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Powerful winter storms are currently sweeping across much of the United States, and this freezing weather serves as a reminder that many Americans aren't adequately prepared for the cold. This is somewhat understandable, since many of us only have to deal with it occasionally, and some of us never experience it in our home states. If you want to learn about how to survive in the bitter cold and deep snow, it's wise to learn from those who operate in it frequently. Our friends at Varusteleka, a Finnish company that manufactures and sells military and outdoor gear, certainly qualify — they're perfectly comfortable hiking and shooting in what many Americans would consider extreme cold. So, read on as we share some of the snow camouflage tips they've compiled.
These tips are from an article originally published on Varusteleka's blog. We have shared them with permission.
When there is some snow on the ground but the trees, bushes, and other scenery are bare, a good combination is the M05 snow camo pants and the M05 winter camo or M05 woodland camo jacket. This will camouflage you quite well against the horizon, for example in the forest or at the edge of a clearing. The pants blend in the snowy ground and the upper body in the dark forest background.
When using this kind of a mixed outfit, the presumption is that the forest/other background is darker than the snowy ground. In such a case, the upper body gear (vest, PC, helmet, backpack, etc.), gun, and face camouflage should blend in the dark background. Green or M05 woodland camo combat gear is a good start. If necessary, you can also further camouflage your gear with e.g. spruce twigs. It is also good to mask your face with either a black or green balaclava or camo face paints.
When the season is a bit indecisive, many soldiers have trouble figuring out what kind of clothes to bring. It isn’t completely unusual that out of nowhere snow just invades the landscape, and you don’t have any snow camo with you. Or you pack all your cool snow camo with you and then the forest turns green again when the snow melts. You can ease this pain by taking along just a light snow camouflage layer, for example, Särmä TST L7 camouflage pants and anorak because they are super light and easily packable. When things turn snowy, you just put on the light camo outfit on top of everything else. Easy Peasy.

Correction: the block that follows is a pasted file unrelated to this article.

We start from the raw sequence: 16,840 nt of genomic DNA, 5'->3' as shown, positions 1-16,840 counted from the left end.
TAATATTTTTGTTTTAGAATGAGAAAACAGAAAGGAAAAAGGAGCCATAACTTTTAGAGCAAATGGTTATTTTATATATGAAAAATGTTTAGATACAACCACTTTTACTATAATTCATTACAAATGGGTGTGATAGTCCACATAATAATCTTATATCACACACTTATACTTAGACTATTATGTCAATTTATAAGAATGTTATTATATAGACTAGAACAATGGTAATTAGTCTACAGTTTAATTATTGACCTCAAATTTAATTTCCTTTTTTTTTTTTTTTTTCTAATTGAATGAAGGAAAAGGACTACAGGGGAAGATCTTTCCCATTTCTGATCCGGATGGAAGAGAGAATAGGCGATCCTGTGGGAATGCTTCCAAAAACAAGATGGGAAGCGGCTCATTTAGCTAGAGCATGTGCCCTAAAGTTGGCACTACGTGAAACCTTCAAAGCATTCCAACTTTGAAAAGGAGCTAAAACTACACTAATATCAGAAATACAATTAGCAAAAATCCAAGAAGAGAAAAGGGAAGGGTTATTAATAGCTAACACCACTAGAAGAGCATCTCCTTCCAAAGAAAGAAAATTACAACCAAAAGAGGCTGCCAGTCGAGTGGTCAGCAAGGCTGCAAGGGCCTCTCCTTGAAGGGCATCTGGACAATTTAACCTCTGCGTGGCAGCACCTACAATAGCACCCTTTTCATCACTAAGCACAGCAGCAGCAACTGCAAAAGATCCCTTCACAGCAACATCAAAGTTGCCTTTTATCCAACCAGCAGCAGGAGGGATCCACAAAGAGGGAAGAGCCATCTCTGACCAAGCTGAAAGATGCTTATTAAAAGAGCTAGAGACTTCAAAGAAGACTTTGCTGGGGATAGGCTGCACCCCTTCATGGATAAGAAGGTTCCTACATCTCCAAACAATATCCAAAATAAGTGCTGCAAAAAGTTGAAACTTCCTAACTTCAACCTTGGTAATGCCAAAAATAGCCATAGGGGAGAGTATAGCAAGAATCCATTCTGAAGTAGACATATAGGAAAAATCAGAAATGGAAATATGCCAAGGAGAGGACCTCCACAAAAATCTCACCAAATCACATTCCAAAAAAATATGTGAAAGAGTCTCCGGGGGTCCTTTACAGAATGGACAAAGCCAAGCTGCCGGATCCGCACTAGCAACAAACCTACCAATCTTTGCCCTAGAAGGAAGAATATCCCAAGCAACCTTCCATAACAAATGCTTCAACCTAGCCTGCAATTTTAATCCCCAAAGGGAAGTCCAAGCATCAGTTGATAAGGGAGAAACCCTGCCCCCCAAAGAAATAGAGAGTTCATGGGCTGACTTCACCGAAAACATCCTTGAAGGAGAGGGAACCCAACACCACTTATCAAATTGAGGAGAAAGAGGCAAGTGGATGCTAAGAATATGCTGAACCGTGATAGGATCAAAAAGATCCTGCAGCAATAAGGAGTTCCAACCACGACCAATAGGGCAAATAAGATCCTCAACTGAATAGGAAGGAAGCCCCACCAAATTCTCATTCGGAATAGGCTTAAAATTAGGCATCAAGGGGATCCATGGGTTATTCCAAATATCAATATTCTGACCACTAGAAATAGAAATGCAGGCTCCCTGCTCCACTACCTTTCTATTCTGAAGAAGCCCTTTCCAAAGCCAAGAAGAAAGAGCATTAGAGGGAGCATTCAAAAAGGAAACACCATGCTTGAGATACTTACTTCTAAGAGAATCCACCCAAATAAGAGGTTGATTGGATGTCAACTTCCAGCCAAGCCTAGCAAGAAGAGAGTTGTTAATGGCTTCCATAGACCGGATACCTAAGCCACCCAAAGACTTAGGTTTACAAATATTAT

When there is craploads of snow all over the place, a solid and simple choice is an M05 snow camo outfit. It is usually more problematic to camouflage the rest of the gear because they are usually green or in a woodland camo pattern. Very few troops have snow camo gear as an option. But worry not, with a little DIY action you can fix this in no time.
You can camouflage your gear with strips of white fabric that you attach to the PALS webbing or other suitable points. When done right, the white camouflage material on a dark background emulates the M05 snow camo very well and makes you disappear in the snowy forest very efficiently. You should select a material that doesn’t suck… in moisture and freeze into stiff sticks in cold weather. Furthermore, you should test the new stuff thoroughly in advance so that the added thingamajiggies don’t prevent access to the pockets, cling on to the gun, or do something else potentially hazardous.
The easiest way to make your face disappear is a white balaclava. Another option is to use a white and black face paint stick that you use to create a snow camo pattern on your face. Paint your face white and add black details to cover up the highlighted landmarks of the face, such as your nose. Very familiar for corpse paint aficionados in heavy metal circles.
The Finnish army uses face paints even in the wintertime. High-quality face paints don't really increase the risk of being frostbitten during normal (Finnish) winters as long as you make sure that there isn't any moisture between your skin and the paint layer. You need to be aware of all the possible risks especially during very cold days since detecting possible frostbites is very difficult when you have paint on your face. In extreme situations, you need to estimate what is the bigger problem, being detected by the enemy or being frostbitten.
A completely black gun is easy to spot on a snowy background and on a snow camo-covered combatant, so it is good to camouflage the gun as well. The easiest solution is a white or snow camo wrap or snow camo tape. If you want to play it safe, you can create a snow camo pattern using a can of white and dark grey spray paint. (NOTE! Don’t do this with army-issued guns or you will end up breaking rocks at some penal colony in a remote hellhole you’ve never even heard of before.) When you camouflage your gun, it is vital that it stays operational. No camo material should ever make the gun unusable or difficult to use, and you should always be able to see what you want to shoot.